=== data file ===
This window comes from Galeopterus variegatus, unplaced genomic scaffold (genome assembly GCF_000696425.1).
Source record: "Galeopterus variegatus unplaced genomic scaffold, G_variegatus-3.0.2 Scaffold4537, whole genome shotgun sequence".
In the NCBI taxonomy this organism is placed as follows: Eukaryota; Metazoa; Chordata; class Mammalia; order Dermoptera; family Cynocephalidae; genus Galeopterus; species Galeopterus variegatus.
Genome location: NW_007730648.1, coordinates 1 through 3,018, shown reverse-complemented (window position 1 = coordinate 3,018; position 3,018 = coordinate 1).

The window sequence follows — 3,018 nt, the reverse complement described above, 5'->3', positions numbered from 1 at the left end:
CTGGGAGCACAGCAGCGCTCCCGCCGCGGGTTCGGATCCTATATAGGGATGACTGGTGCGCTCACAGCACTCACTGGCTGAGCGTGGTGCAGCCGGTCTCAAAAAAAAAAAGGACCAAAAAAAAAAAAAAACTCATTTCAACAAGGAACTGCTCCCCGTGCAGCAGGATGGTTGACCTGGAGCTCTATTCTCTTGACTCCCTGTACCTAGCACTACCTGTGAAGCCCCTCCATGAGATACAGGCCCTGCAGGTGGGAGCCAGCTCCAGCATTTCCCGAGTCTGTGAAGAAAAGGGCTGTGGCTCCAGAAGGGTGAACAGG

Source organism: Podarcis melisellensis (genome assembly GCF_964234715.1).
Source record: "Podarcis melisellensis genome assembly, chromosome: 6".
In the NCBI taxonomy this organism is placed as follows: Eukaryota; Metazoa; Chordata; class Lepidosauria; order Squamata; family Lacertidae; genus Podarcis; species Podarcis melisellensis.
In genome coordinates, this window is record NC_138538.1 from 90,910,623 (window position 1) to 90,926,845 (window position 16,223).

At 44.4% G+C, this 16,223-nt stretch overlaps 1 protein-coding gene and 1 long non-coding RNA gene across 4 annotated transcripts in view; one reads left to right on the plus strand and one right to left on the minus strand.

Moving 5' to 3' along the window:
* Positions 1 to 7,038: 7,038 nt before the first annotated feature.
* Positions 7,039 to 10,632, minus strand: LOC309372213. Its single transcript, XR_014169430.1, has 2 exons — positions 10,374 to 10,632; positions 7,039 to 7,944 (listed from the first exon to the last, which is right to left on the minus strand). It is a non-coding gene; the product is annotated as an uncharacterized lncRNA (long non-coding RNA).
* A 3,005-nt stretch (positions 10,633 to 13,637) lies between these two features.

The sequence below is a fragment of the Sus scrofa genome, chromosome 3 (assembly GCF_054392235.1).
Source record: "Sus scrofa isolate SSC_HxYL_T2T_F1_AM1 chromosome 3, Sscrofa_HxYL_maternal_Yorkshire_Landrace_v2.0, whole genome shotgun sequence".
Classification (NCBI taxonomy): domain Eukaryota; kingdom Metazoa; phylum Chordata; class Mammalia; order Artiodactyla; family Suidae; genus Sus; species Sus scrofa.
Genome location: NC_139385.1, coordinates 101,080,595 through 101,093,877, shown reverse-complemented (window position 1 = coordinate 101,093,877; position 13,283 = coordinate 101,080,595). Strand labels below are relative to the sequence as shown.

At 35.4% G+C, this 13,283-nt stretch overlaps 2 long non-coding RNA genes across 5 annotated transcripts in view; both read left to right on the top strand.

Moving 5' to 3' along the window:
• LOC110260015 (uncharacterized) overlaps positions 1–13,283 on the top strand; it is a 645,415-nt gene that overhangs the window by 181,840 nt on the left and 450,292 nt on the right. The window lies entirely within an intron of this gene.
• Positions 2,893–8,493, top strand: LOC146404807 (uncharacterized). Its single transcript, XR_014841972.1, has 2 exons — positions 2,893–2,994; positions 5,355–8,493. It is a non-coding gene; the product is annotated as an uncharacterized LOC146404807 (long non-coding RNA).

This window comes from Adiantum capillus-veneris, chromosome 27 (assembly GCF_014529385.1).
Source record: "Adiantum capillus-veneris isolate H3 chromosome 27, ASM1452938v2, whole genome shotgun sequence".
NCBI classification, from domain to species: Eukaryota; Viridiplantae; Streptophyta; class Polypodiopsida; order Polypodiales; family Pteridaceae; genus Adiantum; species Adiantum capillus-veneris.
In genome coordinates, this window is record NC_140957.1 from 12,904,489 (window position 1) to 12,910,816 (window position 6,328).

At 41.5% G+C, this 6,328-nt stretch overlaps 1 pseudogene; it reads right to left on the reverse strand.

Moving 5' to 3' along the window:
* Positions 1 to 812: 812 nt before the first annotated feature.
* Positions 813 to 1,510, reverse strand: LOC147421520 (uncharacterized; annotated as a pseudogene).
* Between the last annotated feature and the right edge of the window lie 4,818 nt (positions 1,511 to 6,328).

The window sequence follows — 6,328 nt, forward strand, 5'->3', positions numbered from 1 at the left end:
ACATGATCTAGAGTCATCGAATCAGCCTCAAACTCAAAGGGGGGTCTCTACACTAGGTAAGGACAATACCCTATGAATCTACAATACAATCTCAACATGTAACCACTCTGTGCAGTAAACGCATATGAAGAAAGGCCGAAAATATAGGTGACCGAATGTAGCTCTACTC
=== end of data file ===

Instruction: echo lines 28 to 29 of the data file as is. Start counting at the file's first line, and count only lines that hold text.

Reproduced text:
At 41.5% G+C, this 6,328-nt stretch overlaps 1 pseudogene; it reads right to left on the reverse strand.

Moving 5' to 3' along the window: